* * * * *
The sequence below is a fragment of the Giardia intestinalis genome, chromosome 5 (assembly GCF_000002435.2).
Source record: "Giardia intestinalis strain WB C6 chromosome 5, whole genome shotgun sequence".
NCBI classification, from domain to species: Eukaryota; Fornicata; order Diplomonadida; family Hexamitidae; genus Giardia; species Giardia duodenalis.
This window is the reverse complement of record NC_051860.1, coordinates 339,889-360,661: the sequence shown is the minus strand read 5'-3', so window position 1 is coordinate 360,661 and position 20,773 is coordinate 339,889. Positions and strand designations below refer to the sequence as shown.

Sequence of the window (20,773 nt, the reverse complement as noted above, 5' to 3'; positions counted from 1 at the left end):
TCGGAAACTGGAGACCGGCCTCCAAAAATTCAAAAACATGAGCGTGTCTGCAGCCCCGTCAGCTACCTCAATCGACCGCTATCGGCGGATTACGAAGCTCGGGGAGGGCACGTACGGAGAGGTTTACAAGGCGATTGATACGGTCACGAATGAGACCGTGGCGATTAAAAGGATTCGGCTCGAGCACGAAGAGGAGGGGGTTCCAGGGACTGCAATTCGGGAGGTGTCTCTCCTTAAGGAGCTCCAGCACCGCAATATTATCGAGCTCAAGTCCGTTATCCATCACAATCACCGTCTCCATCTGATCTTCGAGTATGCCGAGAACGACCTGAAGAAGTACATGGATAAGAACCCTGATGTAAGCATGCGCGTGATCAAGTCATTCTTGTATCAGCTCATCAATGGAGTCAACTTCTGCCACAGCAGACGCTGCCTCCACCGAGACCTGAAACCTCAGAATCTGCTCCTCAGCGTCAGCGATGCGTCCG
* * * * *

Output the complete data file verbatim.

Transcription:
The sequence below is a fragment of the Giardia intestinalis genome, chromosome 5 (assembly GCF_000002435.2).
Source record: "Giardia intestinalis strain WB C6 chromosome 5, whole genome shotgun sequence".
NCBI classification, from domain to species: Eukaryota; Fornicata; order Diplomonadida; family Hexamitidae; genus Giardia; species Giardia duodenalis.
This window is the reverse complement of record NC_051860.1, coordinates 339,889-360,661: the sequence shown is the minus strand read 5'-3', so window position 1 is coordinate 360,661 and position 20,773 is coordinate 339,889. Positions and strand designations below refer to the sequence as shown.

Sequence of the window (20,773 nt, the reverse complement as noted above, 5' to 3'; positions counted from 1 at the left end):
TCGGAAACTGGAGACCGGCCTCCAAAAATTCAAAAACATGAGCGTGTCTGCAGCCCCGTCAGCTACCTCAATCGACCGCTATCGGCGGATTACGAAGCTCGGGGAGGGCACGTACGGAGAGGTTTACAAGGCGATTGATACGGTCACGAATGAGACCGTGGCGATTAAAAGGATTCGGCTCGAGCACGAAGAGGAGGGGGTTCCAGGGACTGCAATTCGGGAGGTGTCTCTCCTTAAGGAGCTCCAGCACCGCAATATTATCGAGCTCAAGTCCGTTATCCATCACAATCACCGTCTCCATCTGATCTTCGAGTATGCCGAGAACGACCTGAAGAAGTACATGGATAAGAACCCTGATGTAAGCATGCGCGTGATCAAGTCATTCTTGTATCAGCTCATCAATGGAGTCAACTTCTGCCACAGCAGACGCTGCCTCCACCGAGACCTGAAACCTCAGAATCTGCTCCTCAGCGTCAGCGATGCGTCCG